of Women of Moldova (CDLWM), L. LARI, chairman; National Christian
Party of Moldova (NCPM), D. TODIKE, M. BARAGA, V. NIKU, leaders; The
Peoples Movement Gagauz Khalky (GKh), S. GULGAR, leader; The
Democratic Party of Gagauzia (DPG), G. SAVOSTIN, chairman; The
Alliance of Working People of Moldova (AWPM), G. POLOGOV, president;
Christian Alliance for Greater Romania; Stefan the Great Movement;
Liberal Convention of Moldova; Association of Victims of Repression;
Christian Democratic Youth League
Member of:
BSEC, CE (guest), CIS, CSCE, EBRD, ECE, IBRD, ICAO, ILO, IMF, INTELSAT
(nonsignatory user), IOC, ITU, NACC, UN, UNCTAD, UNESCO, UNIDO, UPU,
WHO, WIPO
Diplomatic representation in US:
chief of mission:
Ambassador Nicolae TIU
chancery:
1511 K Street NW, Room 329, Washington, DC
telephone:
(202) 783-3012 or -2807
US diplomatic representation:
chief of mission:
Ambassador Mary C. PENDLETON
embassy:
Strada Alexei Mateevich #103, Chisinau
mailing address:
use embassy street address
telephone:
373 (2) 23-37-72 or 23-34-76
FAX:
7-0422-23-30-44
Flag:
same color scheme as Romania - 3 equal vertical bands of blue (hoist
side), yellow, and red; emblem in center of flag is of a Roman eagle
of gold outlined in black with a red beak and talons carrying a yellow
cross in its beak and a green olive branch in its right talons and a
yellow scepter in its left talons; on its breast is a shield divided
horizontally red over blue with a stylized ox head, star, rose, and
crescent all in black-outlined yellow

@Moldova, Economy

Overview:
Moldova has pushed ahead boldly on economic reform since gaining its
independence from the Soviet Union in 1991. It introduced a
convertible currency - the leu - in late 1993 that has remained stable
against the dollar, removed price controls on most products,
eliminated licenses and quotas on most imports and exports, and freed
interest rates. In 1994, Moldova aims to privatize at least one-third
of state enterprises, lower inflation to 1% per month, and reduce the
budget deficit to 3.5% of GDP. Moldova enjoys a favorable climate and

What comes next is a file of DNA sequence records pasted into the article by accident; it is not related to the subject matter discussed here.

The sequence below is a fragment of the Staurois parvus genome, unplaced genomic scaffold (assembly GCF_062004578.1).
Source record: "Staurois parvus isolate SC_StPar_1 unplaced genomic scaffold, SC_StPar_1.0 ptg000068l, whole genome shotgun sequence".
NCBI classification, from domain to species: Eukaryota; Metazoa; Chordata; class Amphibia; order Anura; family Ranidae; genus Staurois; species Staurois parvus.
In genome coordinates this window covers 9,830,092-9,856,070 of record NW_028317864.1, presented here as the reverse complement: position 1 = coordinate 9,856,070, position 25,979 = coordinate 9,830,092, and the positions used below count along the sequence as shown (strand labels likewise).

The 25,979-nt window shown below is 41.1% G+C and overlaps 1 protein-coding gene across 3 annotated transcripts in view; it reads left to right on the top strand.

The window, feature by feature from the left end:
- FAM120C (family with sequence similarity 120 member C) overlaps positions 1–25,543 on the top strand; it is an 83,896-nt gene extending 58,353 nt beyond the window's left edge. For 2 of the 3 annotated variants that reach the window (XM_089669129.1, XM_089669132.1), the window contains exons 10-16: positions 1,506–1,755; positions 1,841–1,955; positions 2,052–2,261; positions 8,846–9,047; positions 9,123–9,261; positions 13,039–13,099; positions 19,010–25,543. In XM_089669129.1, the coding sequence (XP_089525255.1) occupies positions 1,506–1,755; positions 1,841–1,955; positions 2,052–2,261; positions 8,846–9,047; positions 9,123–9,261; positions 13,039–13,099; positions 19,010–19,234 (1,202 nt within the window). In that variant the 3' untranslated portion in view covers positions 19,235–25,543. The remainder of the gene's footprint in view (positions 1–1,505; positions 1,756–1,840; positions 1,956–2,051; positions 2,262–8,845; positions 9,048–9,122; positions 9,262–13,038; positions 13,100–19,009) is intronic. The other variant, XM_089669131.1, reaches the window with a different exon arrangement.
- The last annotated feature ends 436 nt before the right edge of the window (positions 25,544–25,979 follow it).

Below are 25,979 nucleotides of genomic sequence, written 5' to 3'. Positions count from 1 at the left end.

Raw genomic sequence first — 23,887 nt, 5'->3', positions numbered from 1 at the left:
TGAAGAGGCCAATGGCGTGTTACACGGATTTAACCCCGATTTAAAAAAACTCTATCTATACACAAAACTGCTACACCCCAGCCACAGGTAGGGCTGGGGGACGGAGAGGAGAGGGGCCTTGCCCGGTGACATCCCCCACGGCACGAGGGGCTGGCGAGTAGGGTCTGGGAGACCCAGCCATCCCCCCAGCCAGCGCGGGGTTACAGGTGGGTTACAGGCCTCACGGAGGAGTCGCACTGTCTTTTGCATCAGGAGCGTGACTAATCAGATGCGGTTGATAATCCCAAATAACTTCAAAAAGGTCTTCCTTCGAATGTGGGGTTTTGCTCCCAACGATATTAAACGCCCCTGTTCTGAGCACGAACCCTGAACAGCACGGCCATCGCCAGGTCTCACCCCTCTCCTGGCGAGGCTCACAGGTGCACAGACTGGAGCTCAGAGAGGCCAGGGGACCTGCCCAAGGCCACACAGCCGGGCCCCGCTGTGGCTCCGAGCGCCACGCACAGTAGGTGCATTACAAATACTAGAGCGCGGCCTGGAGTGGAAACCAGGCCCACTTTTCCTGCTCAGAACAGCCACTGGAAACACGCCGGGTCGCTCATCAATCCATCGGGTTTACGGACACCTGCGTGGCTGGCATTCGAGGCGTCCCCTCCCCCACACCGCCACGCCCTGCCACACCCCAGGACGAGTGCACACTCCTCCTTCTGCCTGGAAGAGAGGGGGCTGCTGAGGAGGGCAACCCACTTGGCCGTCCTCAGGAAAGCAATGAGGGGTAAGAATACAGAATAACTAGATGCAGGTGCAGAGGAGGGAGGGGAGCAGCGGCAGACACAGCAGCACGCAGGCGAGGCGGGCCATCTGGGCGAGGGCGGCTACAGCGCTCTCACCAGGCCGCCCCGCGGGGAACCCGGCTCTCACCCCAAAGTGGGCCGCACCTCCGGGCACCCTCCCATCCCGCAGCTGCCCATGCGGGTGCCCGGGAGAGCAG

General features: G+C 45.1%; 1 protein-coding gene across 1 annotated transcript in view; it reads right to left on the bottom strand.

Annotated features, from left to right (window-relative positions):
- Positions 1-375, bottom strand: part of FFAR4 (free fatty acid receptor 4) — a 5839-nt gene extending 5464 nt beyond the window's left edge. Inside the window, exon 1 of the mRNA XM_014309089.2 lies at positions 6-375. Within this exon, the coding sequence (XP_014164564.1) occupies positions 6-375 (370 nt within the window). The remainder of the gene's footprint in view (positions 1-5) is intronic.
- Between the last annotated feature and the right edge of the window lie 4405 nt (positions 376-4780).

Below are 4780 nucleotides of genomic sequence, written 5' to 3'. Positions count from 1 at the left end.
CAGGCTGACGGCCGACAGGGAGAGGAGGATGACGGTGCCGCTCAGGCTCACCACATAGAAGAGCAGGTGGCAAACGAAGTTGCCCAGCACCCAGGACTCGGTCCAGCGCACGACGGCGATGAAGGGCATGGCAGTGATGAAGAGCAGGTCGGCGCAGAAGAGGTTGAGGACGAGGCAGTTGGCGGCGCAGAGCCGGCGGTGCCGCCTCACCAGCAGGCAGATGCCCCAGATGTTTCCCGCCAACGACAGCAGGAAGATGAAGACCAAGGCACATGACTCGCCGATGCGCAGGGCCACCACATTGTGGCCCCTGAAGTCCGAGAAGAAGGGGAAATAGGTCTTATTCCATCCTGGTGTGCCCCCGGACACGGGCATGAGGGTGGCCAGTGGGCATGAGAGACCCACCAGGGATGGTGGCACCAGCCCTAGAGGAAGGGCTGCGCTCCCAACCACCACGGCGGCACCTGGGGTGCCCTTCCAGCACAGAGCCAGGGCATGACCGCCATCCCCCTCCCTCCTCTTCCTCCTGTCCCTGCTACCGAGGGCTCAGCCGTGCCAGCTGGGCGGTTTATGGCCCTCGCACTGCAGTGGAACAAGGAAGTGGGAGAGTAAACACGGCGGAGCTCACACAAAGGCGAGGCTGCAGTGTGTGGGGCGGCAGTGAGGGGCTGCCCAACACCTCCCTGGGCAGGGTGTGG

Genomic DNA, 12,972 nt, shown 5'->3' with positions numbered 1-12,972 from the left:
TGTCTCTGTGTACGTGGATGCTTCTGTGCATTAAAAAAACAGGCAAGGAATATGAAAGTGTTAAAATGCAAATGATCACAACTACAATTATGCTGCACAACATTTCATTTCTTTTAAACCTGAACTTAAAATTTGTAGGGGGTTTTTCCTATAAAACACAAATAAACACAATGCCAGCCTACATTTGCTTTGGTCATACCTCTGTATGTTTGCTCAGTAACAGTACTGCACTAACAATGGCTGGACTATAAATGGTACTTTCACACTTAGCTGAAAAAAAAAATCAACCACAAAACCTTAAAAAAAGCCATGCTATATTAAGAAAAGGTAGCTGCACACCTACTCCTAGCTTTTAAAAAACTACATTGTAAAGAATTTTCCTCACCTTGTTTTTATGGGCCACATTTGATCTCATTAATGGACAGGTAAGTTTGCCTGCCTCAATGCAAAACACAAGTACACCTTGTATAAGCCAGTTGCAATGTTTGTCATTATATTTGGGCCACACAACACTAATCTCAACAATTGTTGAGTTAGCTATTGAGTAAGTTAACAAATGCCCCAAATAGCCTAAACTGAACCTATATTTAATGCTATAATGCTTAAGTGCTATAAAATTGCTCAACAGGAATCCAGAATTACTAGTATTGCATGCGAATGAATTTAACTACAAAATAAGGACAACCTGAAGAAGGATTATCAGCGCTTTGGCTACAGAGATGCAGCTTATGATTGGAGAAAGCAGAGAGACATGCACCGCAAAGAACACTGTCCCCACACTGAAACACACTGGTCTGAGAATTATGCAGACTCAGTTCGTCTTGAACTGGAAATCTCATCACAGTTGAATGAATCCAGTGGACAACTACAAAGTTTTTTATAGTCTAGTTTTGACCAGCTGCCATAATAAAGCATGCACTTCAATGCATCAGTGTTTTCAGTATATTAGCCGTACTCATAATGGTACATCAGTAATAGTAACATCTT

good farmland but has no major mineral deposits. As a result,
Moldova's economy is primarily based on agriculture, featuring fruits,
vegetables, wine, and tobacco. Moldova, however, must import all of
its supplies of oil, coal, and natural gas, and energy shortages have
contributed to sharp production declines since the break-up of the
Soviet Union. Activities by separatist groups in the Dniester region
have held back economic development in that area. Foreign economic
assistance has been a tangible plus for Moldova, whereas direct
foreign investment has been lacking.
National product:
GDP - purchasing power equivalent - $16.3 billion (1993 estimate from
the UN International Comparison Program, as extended to 1991 and
published in the World Bank's World Development Report 1993; and as
extrapolated to 1993 using official Moldovan statistics, which are
very uncertain because of major economic changes since 1990)
National product real growth rate:
-4% (1993 est.)
National product per capita:
$3,650 (1993 est.)
Inflation rate (consumer prices):
30% per month (1993)
Unemployment rate:
less than 1% (includes only officially registered unemployed; large
numbers of underemployed workers)
Budget:
revenues:
$NA
expenditures:
$NA, including capital expenditures of $NA
note:
budget deficit for 1993 approximately 6% of GDP
Exports:
$108 million to outside the FSU countries (January-September 1993);
over 70% of exports go to FSU countries
commodities:
foodstuffs, wine, tobacco, textiles and footwear, machinery, chemicals
(1991)
partners:
Russia, Kazakhstan, Ukraine, Romania, Germany
Imports:
$145 million from outside the FSU countries (January-September 1993);
over 70% of imports are from FSU countries
commodities:
oil, gas, coal, steel machinery, foodstuffs, automobiles, and other
consumer durables
partners:
Russia, Ukraine, Uzbekistan, Romania, Germany
External debt:
$325 million (end of 1993)
Industrial production:
growth rate -10% (1993)
Electricity:
capacity:
3,115,000 kW
production:
11.1 billion kWh
consumption per capita:
2,491 kWh (1992)
Industries:
key products are canned food, agricultural machinery, foundry
equipment, refrigerators and freezers, washing machines, hosiery,
refined sugar, vegetable oil, shoes, textiles
Agriculture:
Moldova's principal economic activity; products are vegetables,
fruits, wine, grain, sugar beets, sunflower seed, meat, milk, tobacco
Illicit drugs:
illicit cultivator of opium poppy and cannabis; mostly for CIS
consumption; transshipment point for illicit drugs to Western Europe
Economic aid:
recipient:
Joint EC-US loan (1993), $127 million; IMF STF credit (1993), $64
million; IMF stand-by loan (1993), $72 million; US commitments
(1992-93), $61 million in humanitarian aid, $11 million in technical
assistance; World Bank loan (1993), $60 million; Russia (1993), 50
billion ruble credit; Romania (1993), 20 billion lei credit
Currency:
the leu (plural lei) was introduced in late 1993
Exchange rates:
NA